Why is the 1911 Census so important?
With 8,500,000 pages and around 35,000,000 persons recorded the information in the 1911 Census of England & Wales provides a key link between the 1901 Census and the expansion of the birth, marriage, and death indexes in 1911-12.
From the September 1911 quarter the mother's maiden name is shown in the indexes of births, an invaluable aid to identifying the children of a particular couple. Then from the March 1912 quarter, the surname of the spouse is shown in the marriages indexes, making it much simpler to identify the correct marriage.
Currently the period from April 1901 to March 1911 is a 'black hole' in which research is much more difficult. Only censuses typically record an entire family living together; piecing this information together between 1901-11 is very difficult indeed, and researchers frequently order the wrong certificates.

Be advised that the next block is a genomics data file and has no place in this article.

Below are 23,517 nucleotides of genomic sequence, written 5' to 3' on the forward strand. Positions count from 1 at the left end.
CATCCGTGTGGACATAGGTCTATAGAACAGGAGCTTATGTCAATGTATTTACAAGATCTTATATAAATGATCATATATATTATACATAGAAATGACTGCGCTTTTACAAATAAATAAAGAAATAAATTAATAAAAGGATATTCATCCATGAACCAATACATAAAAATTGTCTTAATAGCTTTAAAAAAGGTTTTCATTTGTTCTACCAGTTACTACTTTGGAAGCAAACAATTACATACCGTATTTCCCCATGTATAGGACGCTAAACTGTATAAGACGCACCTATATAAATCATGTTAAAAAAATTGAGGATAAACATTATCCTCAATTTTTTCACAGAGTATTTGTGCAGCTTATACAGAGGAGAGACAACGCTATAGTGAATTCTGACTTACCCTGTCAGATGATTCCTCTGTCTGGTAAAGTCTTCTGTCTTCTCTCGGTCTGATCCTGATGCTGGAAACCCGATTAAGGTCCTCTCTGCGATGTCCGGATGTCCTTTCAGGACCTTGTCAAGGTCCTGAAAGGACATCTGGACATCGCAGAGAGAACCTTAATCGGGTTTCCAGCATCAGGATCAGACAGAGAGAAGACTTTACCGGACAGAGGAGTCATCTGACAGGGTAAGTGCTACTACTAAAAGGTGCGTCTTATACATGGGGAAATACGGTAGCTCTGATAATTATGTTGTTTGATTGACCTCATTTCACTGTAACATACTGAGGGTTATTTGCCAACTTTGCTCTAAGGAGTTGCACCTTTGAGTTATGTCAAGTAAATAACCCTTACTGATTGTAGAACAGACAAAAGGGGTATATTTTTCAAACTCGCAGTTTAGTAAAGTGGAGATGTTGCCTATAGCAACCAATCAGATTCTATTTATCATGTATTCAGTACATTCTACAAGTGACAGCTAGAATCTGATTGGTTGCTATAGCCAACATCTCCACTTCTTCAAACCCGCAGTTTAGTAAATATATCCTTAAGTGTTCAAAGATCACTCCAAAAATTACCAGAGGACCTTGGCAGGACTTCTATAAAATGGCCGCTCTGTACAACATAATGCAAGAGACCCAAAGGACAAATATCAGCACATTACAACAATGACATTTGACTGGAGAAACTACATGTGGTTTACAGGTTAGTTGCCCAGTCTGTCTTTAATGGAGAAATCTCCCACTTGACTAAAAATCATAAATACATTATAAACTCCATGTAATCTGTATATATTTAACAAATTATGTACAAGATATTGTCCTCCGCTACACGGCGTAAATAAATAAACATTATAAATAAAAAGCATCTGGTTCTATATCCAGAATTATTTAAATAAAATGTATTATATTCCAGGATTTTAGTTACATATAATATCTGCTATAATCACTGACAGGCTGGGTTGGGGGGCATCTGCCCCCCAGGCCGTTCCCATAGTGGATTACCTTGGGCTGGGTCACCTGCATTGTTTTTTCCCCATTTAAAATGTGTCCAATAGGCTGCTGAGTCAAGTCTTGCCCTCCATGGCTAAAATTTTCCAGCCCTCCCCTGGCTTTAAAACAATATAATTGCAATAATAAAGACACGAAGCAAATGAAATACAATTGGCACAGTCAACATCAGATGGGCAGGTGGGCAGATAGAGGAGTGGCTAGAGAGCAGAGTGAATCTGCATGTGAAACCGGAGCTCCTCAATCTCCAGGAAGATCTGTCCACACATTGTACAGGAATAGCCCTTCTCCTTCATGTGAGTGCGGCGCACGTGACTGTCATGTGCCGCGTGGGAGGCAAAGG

Is the census complete and in good condition?
According to the National Archives website only one volume out of 35000 is missing. However, around 5% of the volumes have suffered water damage, and some of the information in these volumes cannot be retrieved.
Does this mean that as many as 5% of the records have been lost? No - but it is possible that information from some of the damaged volumes does not become available until the process of digitizing them is complete.
1911 Census Info is completely independent of the National Archives and the Office of National Statistics; information is provided in good faith and we cannot accept any liability for errors or omissions